Our Ecosystem Ponds are designed to look like something you would find in nature, with clear water and happy, healthy fish. If you have seen our beautiful ponds in the garden at Splash, you probably noticed how clear they are. You can count the gravel on the bottom of even our deepest pond – the Oasis – at 4 feet deep.
When pond water isn’t clear, it usually turns one of two colors: green or brown.
Brown or tea-colored pond water is generally clear enough that you can still see the gravel, but the water has a bit of color to it. (This is different from green or murky water, which we’ll talk about a little later in this article).
Keep reading to learn where this brown tint comes from – and what you can do to fix it.
At a Glance: How to Treat Brown or Tea-Colored Pond Water
- Brown or tea-colored water has a brown tint, but is typically clear enough that you can see the bottom of the pond. (This is different from green or murky water, which are different issues that require different approaches to solve).
- Brown or tea-colored water is usually the result of tannins: organic color compounds that come from trees, leaves, mulch or other natural things in the environment.
- Activated Pond Carbon is the best way to treat brown or tea-colored pond water.
- Brown or tea-colored water is typically not harmful to pond life.
What Causes Brown-Tinted Pond Water?
If you notice brown water in your pond, here are a few possible causes:
If you have overhanging tree branches, or if your pond is in the middle of a forest or wooded area, sap can drip into the pond and cause discoloration. If you have a nearby walnut tree, for example, you can expect your water to be tinted all year long.
Adding Activated Pond Carbon can help temporarily remove the color-causing tannins. Keep in mind, though, that trees will constantly drip into the pond, and you will need to constantly add fresh Activated Pond Carbon to keep the water clear.
Luckily, these tannins will not hurt your pond life – so if you don’t mind the tint, you can safely let nature do its thing.
Most mulches that you put in your garden beds have a dye to help retain the color. This dye can seep into the pond and tint your water. Adding Activated Pond Carbon can help remove color-causing tannins.
Muck and Debris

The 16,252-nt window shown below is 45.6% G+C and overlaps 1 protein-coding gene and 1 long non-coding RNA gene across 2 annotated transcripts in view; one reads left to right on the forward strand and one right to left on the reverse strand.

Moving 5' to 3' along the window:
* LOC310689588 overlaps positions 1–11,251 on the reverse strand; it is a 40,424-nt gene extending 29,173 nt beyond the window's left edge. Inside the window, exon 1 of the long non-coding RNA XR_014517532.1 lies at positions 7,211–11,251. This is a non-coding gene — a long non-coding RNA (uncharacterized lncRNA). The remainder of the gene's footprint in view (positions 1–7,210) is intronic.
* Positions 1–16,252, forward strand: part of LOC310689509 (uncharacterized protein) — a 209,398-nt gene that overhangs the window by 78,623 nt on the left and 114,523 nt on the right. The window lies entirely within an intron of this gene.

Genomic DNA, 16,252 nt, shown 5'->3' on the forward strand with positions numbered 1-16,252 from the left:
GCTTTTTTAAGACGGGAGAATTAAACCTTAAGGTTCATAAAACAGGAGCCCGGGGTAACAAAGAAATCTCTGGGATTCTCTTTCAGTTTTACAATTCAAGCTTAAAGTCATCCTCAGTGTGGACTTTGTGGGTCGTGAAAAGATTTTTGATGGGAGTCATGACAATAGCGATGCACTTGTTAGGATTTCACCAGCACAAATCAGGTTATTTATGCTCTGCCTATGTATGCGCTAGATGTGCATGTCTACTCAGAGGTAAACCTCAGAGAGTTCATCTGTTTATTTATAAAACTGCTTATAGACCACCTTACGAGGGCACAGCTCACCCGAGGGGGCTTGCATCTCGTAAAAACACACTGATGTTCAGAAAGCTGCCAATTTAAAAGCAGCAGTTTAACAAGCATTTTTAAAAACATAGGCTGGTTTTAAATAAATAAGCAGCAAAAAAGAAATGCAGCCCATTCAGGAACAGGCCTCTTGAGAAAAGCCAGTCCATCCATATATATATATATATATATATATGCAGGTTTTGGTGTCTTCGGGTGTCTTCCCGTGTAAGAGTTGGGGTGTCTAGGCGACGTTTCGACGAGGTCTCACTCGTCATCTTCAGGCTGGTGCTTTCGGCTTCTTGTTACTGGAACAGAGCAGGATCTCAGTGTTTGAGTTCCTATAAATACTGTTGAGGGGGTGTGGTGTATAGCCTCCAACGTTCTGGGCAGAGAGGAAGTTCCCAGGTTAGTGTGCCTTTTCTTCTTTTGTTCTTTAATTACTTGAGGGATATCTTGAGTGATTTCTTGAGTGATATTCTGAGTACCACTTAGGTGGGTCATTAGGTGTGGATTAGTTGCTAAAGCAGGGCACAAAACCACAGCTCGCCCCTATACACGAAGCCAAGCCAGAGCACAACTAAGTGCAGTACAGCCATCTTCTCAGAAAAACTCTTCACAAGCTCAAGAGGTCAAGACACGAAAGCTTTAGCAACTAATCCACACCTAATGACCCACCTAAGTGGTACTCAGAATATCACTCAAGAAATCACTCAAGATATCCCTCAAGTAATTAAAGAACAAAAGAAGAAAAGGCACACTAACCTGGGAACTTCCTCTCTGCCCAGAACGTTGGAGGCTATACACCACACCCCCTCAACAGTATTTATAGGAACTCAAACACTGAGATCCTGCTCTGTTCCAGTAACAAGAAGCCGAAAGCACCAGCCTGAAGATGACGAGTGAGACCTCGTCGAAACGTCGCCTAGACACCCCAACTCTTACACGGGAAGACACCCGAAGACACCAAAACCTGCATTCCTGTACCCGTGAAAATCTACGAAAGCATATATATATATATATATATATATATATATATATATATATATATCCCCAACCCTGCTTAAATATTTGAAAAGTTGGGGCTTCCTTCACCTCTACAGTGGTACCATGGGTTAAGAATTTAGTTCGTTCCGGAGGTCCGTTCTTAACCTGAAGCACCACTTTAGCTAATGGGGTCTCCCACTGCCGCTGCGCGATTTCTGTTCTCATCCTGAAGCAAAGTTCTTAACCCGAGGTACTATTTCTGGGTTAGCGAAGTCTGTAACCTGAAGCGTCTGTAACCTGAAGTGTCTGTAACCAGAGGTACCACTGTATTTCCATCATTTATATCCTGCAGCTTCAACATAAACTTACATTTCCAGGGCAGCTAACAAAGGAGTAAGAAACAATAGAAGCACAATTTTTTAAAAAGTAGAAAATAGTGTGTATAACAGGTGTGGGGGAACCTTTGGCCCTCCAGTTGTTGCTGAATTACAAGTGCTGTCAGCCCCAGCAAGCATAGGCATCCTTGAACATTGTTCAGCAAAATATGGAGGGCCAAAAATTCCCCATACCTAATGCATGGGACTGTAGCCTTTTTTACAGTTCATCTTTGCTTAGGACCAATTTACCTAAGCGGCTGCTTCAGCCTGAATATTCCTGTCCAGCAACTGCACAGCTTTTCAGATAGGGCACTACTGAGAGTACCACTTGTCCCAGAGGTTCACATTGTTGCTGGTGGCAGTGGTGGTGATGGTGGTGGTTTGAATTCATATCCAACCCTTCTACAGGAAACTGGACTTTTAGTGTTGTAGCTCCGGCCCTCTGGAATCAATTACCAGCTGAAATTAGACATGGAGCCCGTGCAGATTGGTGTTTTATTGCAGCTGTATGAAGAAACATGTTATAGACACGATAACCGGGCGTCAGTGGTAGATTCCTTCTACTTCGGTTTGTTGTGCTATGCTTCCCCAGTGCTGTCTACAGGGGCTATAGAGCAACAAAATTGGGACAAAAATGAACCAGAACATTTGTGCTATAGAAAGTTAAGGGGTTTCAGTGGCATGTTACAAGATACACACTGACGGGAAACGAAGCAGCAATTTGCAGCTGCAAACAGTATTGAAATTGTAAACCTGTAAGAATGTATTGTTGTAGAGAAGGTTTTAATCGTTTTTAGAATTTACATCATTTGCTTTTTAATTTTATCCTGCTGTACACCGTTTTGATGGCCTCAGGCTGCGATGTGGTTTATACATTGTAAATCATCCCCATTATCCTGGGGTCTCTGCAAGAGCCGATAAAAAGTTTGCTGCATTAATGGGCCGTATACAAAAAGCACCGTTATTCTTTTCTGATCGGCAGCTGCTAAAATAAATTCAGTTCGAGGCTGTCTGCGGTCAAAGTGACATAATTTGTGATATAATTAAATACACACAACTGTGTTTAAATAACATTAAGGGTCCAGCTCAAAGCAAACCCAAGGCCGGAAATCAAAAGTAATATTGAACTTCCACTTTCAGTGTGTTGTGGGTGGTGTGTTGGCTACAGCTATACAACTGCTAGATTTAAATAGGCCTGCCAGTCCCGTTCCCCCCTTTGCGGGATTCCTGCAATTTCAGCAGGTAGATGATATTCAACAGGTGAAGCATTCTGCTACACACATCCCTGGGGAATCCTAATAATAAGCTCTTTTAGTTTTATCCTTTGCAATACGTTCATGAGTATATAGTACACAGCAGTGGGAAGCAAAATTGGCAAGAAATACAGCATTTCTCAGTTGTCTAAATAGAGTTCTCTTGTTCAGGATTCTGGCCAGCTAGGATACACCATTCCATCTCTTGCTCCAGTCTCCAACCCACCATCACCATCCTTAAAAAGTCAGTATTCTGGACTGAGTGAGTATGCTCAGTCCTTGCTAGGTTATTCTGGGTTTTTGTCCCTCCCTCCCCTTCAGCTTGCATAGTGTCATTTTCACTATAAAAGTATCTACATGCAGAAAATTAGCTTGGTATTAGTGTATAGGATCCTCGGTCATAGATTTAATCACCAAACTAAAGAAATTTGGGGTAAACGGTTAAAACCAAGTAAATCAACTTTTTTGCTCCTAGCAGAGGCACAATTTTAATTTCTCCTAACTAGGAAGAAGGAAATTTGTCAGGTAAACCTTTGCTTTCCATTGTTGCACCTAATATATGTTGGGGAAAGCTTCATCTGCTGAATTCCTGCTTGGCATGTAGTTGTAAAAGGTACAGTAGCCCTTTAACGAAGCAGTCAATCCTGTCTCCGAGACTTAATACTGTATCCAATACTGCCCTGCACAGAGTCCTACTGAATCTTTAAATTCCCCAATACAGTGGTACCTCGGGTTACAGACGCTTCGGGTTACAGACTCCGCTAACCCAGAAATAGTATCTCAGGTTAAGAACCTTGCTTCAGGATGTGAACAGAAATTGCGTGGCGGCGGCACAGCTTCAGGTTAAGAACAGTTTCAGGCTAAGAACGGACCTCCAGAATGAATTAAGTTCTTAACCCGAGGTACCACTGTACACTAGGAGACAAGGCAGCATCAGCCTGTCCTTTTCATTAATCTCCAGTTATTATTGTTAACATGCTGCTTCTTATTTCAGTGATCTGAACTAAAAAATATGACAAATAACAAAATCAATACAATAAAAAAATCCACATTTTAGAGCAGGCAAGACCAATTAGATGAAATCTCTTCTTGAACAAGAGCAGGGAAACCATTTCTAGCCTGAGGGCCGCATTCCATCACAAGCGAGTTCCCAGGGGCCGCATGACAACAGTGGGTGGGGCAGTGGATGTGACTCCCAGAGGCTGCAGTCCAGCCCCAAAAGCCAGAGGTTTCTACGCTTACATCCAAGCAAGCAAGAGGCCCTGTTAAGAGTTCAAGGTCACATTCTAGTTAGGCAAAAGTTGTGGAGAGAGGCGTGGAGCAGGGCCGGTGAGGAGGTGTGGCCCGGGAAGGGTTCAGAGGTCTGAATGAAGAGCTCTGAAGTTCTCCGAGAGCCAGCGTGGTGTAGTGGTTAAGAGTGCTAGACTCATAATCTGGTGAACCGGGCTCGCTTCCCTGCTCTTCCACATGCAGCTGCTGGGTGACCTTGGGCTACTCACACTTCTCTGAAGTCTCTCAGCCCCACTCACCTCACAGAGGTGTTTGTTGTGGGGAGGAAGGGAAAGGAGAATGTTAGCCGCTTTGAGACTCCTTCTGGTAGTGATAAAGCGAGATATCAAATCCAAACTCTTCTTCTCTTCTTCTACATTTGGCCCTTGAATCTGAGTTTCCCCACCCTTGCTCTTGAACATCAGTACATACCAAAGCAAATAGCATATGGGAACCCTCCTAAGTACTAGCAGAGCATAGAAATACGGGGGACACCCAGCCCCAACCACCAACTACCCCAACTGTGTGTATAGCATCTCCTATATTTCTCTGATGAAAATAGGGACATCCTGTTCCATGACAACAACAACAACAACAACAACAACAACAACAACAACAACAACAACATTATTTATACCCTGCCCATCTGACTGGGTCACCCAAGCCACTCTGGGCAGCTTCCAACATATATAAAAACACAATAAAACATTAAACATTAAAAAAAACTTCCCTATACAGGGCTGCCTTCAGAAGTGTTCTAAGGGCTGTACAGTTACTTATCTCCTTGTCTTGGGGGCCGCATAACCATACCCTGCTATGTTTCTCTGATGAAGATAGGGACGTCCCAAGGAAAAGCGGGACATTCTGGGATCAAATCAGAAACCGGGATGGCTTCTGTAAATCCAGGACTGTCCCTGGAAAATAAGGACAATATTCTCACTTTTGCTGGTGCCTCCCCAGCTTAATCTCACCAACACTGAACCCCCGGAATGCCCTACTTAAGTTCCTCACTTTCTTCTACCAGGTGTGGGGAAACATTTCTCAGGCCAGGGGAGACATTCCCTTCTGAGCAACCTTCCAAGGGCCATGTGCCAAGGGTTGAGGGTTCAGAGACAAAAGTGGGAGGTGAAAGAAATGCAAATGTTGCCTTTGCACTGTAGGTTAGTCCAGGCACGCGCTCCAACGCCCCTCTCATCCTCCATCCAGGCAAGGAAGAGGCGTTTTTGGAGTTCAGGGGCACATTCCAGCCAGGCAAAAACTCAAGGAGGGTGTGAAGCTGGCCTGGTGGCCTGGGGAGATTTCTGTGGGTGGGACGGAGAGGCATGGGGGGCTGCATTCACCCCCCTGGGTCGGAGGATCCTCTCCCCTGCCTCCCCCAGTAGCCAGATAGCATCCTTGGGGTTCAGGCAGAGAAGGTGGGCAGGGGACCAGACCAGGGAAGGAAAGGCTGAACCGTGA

Organic debris building up on the bottom of the pond can also cause your pond to be discolored. If you can’t see the bottom of your pond because of a thick layer of muck and debris, we would typically recommend a pond clean-out.
Other Water Clarity Issues
While tea-colored water usually happens because of tannins in the environment, green water occurs when single-cell algae take over the pond. This is a completely different problem from tea-colored water, and it requires a different approach to solve.
The reason our ponds at Splash are so clear and not filled with single-cell algae is because of our simple Ecosystem Pond design. This setup physically filters out debris by skimming it off the surface, and then biologically removes excess ammonia and nitrites. This system is the easiest and most efficient way that we have seen to keep the ecosystem happy, with the least amount of maintenance for you.
Green water happens when single-cell algae feed on excess nitrites in the pond. If your water is green, you’ll need to create an environment – like the one in our Ecosystem Ponds – where nitrite-eating beneficial bacteria can thrive. Click here to learn more about safely preventing and treating green water.
Murky water is another common complaint we hear from pond owners. While tea-colored water is generally clear enough that you can see to the bottom of the pond – just with a slight tint – murky water is cloudy and brown.
Water often turns murky when something has stirred up muck in your pond, creating large amounts of suspended debris. Some common causes include clean-outs, heavy rain, mating fish and newly-added plants. Newly installed ponds will also be murky until dirt has a chance to settle.
Murky water is usually a temporary problem, but it will clear up significantly faster with help from a properly sized pond skimmer. You can also help clear up murky water by adding a pond flocculant like Rapid Clear, and/or temporarily adding an extra fine filter mat into your skimmer to catch pieces of debris too tiny to be caught by standard mats.
If your pond is chronically murky – i.e. after a long period of neglect – you might want to consider a pond clean-out to remove excess sludge and dirt.